Southern vernacular architecture is celebrated in Buchanan’s drawings and constructions. While the following short descriptions of several types of houses may enrich understanding of her work, keep in mind she creates out of both memory and inspiration of actual shacks. The more abstract renderings tend to focus on the activities within the confines of the shack, such as parties, funerals, games, births, and everyday life.
Single Pen has a single room, one door and a few windows; often a single chimney is placed at one of the gable ends. A tenant farmer might have a front porch, a sharecropper might not.
Double Pen is two single pens joined gable to gable with a chimney at each end, often a family living in each half of the house.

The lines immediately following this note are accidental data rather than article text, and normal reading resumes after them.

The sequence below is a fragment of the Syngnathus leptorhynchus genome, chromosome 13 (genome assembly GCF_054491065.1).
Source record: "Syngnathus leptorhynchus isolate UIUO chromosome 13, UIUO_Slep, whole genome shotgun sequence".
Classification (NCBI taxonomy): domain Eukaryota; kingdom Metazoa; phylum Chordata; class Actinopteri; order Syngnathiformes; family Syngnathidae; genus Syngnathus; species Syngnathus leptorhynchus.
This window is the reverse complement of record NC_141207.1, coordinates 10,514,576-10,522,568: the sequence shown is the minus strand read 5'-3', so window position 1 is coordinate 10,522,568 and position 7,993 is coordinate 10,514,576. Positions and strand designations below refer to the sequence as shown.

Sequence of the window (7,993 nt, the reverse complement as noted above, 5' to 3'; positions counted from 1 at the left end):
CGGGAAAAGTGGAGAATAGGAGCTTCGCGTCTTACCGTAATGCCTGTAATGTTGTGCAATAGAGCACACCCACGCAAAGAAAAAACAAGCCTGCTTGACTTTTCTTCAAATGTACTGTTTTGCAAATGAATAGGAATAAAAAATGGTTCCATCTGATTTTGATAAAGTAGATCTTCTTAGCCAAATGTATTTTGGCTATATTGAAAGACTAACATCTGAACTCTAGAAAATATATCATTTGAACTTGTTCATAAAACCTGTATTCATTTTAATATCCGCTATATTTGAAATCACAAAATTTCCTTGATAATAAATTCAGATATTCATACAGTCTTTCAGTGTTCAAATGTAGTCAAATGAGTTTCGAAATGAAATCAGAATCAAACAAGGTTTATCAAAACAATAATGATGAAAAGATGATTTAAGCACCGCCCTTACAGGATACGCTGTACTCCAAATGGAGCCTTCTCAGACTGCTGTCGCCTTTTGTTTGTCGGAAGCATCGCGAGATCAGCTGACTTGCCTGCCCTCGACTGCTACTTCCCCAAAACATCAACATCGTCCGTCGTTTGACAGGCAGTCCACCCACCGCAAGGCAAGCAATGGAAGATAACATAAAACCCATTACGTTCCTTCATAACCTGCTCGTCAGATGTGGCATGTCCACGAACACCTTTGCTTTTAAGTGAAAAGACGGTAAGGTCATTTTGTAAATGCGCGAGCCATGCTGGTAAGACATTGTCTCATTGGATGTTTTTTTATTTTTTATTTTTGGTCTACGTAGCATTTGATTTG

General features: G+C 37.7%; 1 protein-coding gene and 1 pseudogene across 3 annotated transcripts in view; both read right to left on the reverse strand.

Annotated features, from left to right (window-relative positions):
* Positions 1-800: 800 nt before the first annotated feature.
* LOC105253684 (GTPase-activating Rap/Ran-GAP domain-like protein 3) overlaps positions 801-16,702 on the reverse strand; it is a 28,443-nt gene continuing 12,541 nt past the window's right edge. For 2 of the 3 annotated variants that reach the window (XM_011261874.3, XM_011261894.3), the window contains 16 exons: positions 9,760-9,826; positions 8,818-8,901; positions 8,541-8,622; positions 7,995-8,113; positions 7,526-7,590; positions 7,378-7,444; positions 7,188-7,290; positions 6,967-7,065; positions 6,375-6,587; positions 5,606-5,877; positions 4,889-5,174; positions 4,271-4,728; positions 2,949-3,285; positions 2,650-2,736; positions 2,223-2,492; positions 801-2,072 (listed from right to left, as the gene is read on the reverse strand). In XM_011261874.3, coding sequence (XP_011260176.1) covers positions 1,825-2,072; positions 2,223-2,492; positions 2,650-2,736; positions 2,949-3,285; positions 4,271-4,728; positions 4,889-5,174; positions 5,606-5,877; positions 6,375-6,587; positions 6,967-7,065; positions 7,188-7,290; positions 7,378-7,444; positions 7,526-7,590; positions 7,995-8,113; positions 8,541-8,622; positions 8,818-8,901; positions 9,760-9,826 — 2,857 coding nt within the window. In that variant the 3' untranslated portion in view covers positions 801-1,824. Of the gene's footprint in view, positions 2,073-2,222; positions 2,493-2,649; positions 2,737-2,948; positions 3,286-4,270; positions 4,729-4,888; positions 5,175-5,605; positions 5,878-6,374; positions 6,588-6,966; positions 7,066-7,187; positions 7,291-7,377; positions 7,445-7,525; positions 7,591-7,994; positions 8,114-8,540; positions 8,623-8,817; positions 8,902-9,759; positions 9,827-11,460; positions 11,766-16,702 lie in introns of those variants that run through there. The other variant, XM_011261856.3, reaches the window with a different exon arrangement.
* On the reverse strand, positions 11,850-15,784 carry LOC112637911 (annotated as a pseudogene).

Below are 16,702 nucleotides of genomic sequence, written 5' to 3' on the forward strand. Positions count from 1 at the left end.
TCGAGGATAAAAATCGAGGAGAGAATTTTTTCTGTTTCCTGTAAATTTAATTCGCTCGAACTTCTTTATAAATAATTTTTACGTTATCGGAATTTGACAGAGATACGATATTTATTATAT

Saddlebag is a double house with the chimney in the middle. The two families are separated by a wall, but share the same chimney.
Dogtrot has two parts separated by a central outdoor hall or breezeway, a large shade porch spanning the front of the house, and sometimes rooms added to the rear. It is normally raised above grade, often has large windows in the two front rooms, and doors often face the breezeway.
Shotgun houses are one room wide and three or more rooms deep with the gable end in the front, and a front porch. Opening the front and back doors allows breezes to pass through, thus cooling the house. The name may be because of the possibility of shooting a shotgun through the house without hitting anything, or as artist John Biggers suggests, it may be a corruption of a Yoruba word meaning “God’s house”.